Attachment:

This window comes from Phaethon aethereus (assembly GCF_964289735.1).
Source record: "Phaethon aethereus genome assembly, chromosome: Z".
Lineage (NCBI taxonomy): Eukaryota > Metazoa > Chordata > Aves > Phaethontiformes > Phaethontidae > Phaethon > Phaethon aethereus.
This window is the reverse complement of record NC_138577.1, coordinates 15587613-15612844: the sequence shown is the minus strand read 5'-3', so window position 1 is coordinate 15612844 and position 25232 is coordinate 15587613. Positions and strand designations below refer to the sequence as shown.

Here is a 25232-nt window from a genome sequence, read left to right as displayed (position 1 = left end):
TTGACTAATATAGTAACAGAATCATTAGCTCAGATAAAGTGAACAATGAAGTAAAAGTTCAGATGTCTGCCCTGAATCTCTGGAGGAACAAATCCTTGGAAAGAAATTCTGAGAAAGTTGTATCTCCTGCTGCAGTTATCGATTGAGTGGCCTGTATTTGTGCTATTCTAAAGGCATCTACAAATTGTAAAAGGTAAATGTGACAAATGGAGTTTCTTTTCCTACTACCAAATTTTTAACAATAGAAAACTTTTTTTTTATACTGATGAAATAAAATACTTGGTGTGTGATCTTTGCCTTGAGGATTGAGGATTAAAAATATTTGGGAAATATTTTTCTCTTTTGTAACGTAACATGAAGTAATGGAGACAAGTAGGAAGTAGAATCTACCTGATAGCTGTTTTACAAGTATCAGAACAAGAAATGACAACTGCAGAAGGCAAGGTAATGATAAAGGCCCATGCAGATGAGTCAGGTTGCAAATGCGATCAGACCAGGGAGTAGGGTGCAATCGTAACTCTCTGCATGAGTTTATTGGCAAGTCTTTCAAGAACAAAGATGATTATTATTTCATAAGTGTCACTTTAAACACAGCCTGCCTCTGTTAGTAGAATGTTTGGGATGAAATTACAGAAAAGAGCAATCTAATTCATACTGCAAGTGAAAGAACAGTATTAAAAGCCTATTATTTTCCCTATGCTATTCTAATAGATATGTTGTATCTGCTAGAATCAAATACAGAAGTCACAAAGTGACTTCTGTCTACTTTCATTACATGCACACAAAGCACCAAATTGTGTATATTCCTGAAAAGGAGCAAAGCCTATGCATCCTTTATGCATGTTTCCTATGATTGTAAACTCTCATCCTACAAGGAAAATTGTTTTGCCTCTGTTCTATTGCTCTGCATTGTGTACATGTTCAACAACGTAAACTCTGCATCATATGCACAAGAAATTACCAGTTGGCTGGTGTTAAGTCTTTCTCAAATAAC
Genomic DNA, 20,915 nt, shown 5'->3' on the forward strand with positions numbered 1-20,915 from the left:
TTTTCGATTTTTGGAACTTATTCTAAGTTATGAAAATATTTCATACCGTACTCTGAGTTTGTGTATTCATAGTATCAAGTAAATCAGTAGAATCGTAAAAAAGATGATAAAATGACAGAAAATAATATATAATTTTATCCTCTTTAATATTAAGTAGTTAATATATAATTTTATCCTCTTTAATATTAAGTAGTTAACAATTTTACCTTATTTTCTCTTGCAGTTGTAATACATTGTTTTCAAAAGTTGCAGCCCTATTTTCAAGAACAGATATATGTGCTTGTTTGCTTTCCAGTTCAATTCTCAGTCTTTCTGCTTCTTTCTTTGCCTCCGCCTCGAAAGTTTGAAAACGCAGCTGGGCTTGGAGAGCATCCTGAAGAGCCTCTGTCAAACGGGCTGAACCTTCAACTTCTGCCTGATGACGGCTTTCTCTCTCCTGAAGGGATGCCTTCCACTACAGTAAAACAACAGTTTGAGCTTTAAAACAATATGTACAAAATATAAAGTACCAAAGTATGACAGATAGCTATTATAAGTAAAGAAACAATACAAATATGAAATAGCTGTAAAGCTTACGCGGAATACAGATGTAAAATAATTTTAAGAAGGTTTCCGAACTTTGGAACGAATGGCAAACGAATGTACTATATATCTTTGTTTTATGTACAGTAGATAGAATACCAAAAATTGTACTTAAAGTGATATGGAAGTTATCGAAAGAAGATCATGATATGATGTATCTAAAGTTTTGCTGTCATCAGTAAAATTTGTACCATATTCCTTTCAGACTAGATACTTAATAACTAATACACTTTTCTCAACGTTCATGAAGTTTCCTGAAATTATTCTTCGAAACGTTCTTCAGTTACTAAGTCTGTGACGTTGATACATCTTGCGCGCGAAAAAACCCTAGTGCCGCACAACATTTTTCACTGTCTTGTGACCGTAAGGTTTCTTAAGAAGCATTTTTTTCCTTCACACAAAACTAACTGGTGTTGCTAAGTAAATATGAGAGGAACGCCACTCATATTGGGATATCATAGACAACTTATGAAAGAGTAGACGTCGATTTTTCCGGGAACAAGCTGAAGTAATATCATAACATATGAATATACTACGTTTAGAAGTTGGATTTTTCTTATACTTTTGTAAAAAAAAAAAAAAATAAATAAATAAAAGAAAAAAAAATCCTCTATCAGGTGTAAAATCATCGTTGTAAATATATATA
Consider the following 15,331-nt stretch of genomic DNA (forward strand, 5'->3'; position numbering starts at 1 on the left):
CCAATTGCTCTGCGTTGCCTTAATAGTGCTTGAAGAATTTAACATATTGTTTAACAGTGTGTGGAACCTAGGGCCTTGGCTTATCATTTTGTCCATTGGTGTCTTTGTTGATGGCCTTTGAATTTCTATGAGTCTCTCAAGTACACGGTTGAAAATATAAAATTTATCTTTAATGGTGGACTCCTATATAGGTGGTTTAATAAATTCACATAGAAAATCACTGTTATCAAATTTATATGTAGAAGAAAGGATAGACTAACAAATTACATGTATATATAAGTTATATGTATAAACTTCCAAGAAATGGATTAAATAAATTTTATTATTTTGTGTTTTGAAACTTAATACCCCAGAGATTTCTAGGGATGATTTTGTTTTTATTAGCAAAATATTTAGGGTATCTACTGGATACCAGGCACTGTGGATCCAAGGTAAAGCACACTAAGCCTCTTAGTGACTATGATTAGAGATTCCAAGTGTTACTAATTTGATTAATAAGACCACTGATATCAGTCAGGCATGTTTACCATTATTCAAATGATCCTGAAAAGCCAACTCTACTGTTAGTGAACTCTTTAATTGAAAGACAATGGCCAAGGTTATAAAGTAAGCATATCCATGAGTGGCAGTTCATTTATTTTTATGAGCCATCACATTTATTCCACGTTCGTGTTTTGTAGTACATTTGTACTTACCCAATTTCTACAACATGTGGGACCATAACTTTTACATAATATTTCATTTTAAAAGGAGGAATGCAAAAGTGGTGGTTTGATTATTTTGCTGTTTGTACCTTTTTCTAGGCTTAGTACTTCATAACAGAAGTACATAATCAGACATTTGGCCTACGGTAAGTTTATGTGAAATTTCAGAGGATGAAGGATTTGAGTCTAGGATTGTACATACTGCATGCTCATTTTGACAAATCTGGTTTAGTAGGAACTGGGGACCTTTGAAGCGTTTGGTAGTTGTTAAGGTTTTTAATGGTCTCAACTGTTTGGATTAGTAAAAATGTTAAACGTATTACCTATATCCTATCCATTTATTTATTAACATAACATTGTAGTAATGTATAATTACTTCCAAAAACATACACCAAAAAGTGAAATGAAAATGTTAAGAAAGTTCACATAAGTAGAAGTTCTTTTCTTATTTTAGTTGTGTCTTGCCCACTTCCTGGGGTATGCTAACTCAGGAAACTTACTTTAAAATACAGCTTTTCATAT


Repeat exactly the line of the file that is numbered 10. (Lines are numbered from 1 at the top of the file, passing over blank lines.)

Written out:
CCAATTGCTCTGCGTTGCCTTAATAGTGCTTGAAGAATTTAACATATTGTTTAACAGTGTGTGGAACCTAGGGCCTTGGCTTATCATTTTGTCCATTGGTGTCTTTGTTGATGGCCTTTGAATTTCTATGAGTCTCTCAAGTACACGGTTGAAAATATAAAATTTATCTTTAATGGTGGACTCCTATATAGGTGGTTTAATAAATTCACATAGAAAATCACTGTTATCAAATTTATATGTAGAAGAAAGGATAGACTAACAAATTACATGTATATATAAGTTATATGTATAAACTTCCAAGAAATGGATTAAATAAATTTTATTATTTTGTGTTTTGAAACTTAATACCCCAGAGATTTCTAGGGATGATTTTGTTTTTATTAGCAAAATATTTAGGGTATCTACTGGATACCAGGCACTGTGGATCCAAGGTAAAGCACACTAAGCCTCTTAGTGACTATGATTAGAGATTCCAAGTGTTACTAATTTGATTAATAAGACCACTGATATCAGTCAGGCATGTTTACCATTATTCAAATGATCCTGAAAAGCCAACTCTACTGTTAGTGAACTCTTTAATTGAAAGACAATGGCCAAGGTTATAAAGTAAGCATATCCATGAGTGGCAGTTCATTTATTTTTATGAGCCATCACATTTATTCCACGTTCGTGTTTTGTAGTACATTTGTACTTACCCAATTTCTACAACATGTGGGACCATAACTTTTACATAATATTTCATTTTAAAAGGAGGAATGCAAAAGTGGTGGTTTGATTATTTTGCTGTTTGTACCTTTTTCTAGGCTTAGTACTTCATAACAGAAGTACATAATCAGACATTTGGCCTACGGTAAGTTTATGTGAAATTTCAGAGGATGAAGGATTTGAGTCTAGGATTGTACATACTGCATGCTCATTTTGACAAATCTGGTTTAGTAGGAACTGGGGACCTTTGAAGCGTTTGGTAGTTGTTAAGGTTTTTAATGGTCTCAACTGTTTGGATTAGTAAAAATGTTAAACGTATTACCTATATCCTATCCATTTATTTATTAACATAACATTGTAGTAATGTATAATTACTTCCAAAAACATACACCAAAAAGTGAAATGAAAATGTTAAGAAAGTTCACATAAGTAGAAGTTCTTTTCTTATTTTAGTTGTGTCTTGCCCACTTCCTGGGGTATGCTAACTCAGGAAACTTACTTTAAAATACAGCTTTTCATAT